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© Copyright 2007 Work-4 Projects Ltd.

Wow… with a Button

By Paul Cardis and Christian Caswell

We often talk about the importance of developing your own "wow factor" - the one thing that you excel at better than any other builder in your area. In today's competitive market, it takes a wow factor to impress home buyers and add value to your relationship. If you want to really make an impact on your customers, though, look for ways to wow them at every point of contact in an unexpected way.
In most companies the primary wow factor is part of a long-term branding strategy, something that is preplanned and often doled out by an administrator back in the main office. It lacks creativity and elicits a mediocre response from home buyers. A better approach that generates a true wow with customers requires seemingly spontaneous acts of kindness and gestures of goodwill that help cement your customer relations.
We call it Genuine Wow - an idea that originates with a housekeeper at a Four Seasons hotel. A business guest was preparing for a big presentation when she discovered a button missing on her blouse. When the housekeeper found the distraught guest and learned what was wrong, she told the guest she may have a matching button at home. With her supervisor's permission, she went home and then quickly returned to sew the button on for the guest, with plenty of time to spare before presentation time.
What sets this wow factor apart from more generic ones is that it was extremely personal and spontaneous. A wow factor is not defined by the act, but by how genuine the act is and the sense of gratitude it elicits.
Despite all the talk about best practices in customer loyalty, many builders still race through construction in an attempt to close as many new homes as possible. This reality of the market has builders erecting homes at breakneck speed, only to spend months fixing them up during the warranty period. Then they must try to win customers back with quick responses to service calls and complimentary gift baskets or dinner coupons. But this is so much more costly than doing the job right the first time and wowing customers in sincere, yet modest, ways when they least expect it.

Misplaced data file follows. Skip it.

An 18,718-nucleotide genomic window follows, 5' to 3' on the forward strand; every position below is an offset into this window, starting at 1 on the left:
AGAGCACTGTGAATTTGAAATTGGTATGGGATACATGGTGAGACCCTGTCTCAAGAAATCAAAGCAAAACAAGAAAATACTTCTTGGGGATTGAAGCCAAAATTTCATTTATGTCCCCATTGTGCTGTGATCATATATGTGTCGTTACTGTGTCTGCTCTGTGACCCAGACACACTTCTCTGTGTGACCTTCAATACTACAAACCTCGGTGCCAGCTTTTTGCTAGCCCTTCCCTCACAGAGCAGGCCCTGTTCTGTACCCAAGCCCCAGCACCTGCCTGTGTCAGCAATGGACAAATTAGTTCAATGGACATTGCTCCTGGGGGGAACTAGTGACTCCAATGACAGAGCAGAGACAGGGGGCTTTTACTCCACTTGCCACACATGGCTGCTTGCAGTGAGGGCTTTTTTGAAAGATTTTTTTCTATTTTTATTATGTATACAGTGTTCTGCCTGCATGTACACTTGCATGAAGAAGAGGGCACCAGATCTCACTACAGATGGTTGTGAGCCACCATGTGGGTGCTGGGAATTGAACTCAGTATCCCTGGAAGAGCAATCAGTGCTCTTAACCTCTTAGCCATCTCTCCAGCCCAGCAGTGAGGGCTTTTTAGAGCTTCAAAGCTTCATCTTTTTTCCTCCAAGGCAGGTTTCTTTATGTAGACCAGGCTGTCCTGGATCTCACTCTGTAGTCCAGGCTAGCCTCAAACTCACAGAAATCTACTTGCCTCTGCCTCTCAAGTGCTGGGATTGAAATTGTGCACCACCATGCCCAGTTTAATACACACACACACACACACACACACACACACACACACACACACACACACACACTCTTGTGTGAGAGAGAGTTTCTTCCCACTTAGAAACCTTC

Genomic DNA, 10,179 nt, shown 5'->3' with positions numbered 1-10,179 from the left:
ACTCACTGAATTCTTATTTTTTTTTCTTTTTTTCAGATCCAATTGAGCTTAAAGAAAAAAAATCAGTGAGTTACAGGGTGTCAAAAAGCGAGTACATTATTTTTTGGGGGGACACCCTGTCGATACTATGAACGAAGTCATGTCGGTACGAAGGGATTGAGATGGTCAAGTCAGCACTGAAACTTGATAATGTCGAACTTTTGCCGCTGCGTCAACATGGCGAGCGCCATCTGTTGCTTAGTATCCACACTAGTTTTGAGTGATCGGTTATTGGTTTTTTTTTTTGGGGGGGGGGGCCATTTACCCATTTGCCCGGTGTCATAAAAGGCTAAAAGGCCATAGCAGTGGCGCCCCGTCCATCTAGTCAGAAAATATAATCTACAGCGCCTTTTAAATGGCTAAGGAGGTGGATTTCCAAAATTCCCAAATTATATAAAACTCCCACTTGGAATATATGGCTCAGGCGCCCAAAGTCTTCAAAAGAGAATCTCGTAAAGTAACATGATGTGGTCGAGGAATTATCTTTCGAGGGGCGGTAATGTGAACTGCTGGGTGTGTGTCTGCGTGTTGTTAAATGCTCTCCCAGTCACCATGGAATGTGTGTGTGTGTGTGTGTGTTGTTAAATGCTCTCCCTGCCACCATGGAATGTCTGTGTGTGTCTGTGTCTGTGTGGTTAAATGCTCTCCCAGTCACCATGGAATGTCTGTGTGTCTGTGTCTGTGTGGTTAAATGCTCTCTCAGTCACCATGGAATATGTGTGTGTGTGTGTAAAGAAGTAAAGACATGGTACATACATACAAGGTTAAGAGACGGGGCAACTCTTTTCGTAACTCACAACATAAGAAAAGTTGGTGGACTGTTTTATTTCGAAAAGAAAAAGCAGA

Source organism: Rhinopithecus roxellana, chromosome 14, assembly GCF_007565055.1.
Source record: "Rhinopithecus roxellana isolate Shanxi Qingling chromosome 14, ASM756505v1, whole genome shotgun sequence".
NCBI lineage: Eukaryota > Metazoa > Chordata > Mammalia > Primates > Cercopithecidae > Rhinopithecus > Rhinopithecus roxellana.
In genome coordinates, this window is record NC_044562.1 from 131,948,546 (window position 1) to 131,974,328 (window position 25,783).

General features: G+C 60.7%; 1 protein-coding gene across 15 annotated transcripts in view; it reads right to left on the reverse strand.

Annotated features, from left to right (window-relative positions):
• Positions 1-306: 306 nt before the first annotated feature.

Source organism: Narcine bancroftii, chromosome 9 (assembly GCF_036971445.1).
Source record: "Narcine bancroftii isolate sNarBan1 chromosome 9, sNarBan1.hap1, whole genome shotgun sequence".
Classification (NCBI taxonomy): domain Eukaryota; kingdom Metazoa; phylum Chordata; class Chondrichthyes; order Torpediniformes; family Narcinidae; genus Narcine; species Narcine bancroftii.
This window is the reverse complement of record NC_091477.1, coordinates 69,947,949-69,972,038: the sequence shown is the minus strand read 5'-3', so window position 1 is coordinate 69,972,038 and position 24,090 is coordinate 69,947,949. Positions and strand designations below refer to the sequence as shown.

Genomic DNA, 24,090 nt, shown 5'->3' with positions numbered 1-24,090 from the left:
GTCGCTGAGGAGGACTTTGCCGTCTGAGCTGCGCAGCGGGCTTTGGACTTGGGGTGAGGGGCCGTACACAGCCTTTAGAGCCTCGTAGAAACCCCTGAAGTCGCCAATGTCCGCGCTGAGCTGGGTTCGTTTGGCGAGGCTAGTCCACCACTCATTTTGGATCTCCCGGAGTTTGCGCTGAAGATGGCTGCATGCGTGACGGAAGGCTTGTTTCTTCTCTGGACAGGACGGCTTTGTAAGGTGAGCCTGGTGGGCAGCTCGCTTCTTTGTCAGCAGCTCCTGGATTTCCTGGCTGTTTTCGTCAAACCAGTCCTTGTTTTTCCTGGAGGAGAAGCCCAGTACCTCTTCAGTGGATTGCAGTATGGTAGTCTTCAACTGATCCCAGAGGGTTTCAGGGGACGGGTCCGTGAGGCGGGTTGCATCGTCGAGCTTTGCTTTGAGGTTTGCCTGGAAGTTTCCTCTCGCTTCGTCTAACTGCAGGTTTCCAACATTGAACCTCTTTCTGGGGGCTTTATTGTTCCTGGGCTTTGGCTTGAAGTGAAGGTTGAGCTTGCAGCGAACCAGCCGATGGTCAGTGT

Of course, this requires that you empower employees - like the Four Seasons housekeeper - to decide the appropriate opportunity to "Genuinely Wow". A good idea is to make a list of scenarios each person in your company might encounter when dealing with customers and pair them up with acceptable wow gestures. Have employees keep track of the things they do for buyers so that others in your organization can learn from them.
Whatever small gesture you do to impress customers, make sure they know what you've done. Though your staff should be trained to do these things to be kind, generous, supportive and helpful, they're also doing them to add value to the builder-buyer relationship. This can't happen if all of your good deeds go unnoticed.
A great builder example is one we experienced with a client who recently had a warranty service call in the kitchen. As the tile guy repeatedly passed through a sliding door leading to the backyard, he noticed that the door handle was loose. So he brought over his toolbox, removed the handle, fixed what was making it loose, and securely fastened it back to the door.
Later, he simply told the homeowner, "I hope you don't mind, but the handle on your sliding door was loose, so I fixed it." That was it. No excessive pause waiting for the homeowner to gush with gratitude. No mention of how much the free labour would have cost. Just a simple mention to let the customer know that the deed was done. This homeowner has since successfully referred his builder to two new customers.
If you pay close attention, you'll see these random acts of kindness more often than you'd think. There's the auto service shop that points out that your car was taken through the washer when they were done, the vendor who e-mails you an article or sends you a book just because he knows you're interested in the topic, or even the dry cleaner who sews back a button and puts a little card on that button indicating that it was fixed free of charge.
These unexpected surprises that evoke various "wow" responses are much more effective at building customer loyalty than trying to impress buyers with canned wows like car wash tokens and gift baskets.
Dig deep in your organization to create a culture that delivers genuine acts of kindness to your buyers. The return on investment is huge and it's one of the secret strategies used by those at the top
. HB

Paul Cardis (lefrt) and Christian Caswell are with AVID Ratings, Canada's leading provider of customer loyalty management services for the home building industry. They can be reached at paul.cardis@avidratings.com or christian.caswell@avidratings.com.

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